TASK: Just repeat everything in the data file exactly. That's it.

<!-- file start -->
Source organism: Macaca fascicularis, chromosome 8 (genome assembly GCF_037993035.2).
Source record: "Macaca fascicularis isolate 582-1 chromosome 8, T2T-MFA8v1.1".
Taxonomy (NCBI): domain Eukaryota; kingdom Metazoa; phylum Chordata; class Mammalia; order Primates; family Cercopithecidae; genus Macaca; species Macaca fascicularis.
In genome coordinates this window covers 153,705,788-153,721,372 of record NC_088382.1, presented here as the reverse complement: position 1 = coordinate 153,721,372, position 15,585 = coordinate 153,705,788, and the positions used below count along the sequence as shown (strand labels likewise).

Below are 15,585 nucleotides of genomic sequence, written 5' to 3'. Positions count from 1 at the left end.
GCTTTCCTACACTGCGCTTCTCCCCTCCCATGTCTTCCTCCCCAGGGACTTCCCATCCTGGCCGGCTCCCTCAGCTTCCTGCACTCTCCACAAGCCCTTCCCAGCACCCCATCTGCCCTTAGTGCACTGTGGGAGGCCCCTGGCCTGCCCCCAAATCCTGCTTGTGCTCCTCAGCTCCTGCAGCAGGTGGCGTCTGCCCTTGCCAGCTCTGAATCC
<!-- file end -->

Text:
Source organism: Macaca fascicularis, chromosome 8 (genome assembly GCF_037993035.2).
Source record: "Macaca fascicularis isolate 582-1 chromosome 8, T2T-MFA8v1.1".
Taxonomy (NCBI): domain Eukaryota; kingdom Metazoa; phylum Chordata; class Mammalia; order Primates; family Cercopithecidae; genus Macaca; species Macaca fascicularis.
In genome coordinates this window covers 153,705,788-153,721,372 of record NC_088382.1, presented here as the reverse complement: position 1 = coordinate 153,721,372, position 15,585 = coordinate 153,705,788, and the positions used below count along the sequence as shown (strand labels likewise).

Below are 15,585 nucleotides of genomic sequence, written 5' to 3'. Positions count from 1 at the left end.
GCTTTCCTACACTGCGCTTCTCCCCTCCCATGTCTTCCTCCCCAGGGACTTCCCATCCTGGCCGGCTCCCTCAGCTTCCTGCACTCTCCACAAGCCCTTCCCAGCACCCCATCTGCCCTTAGTGCACTGTGGGAGGCCCCTGGCCTGCCCCCAAATCCTGCTTGTGCTCCTCAGCTCCTGCAGCAGGTGGCGTCTGCCCTTGCCAGCTCTGAATCC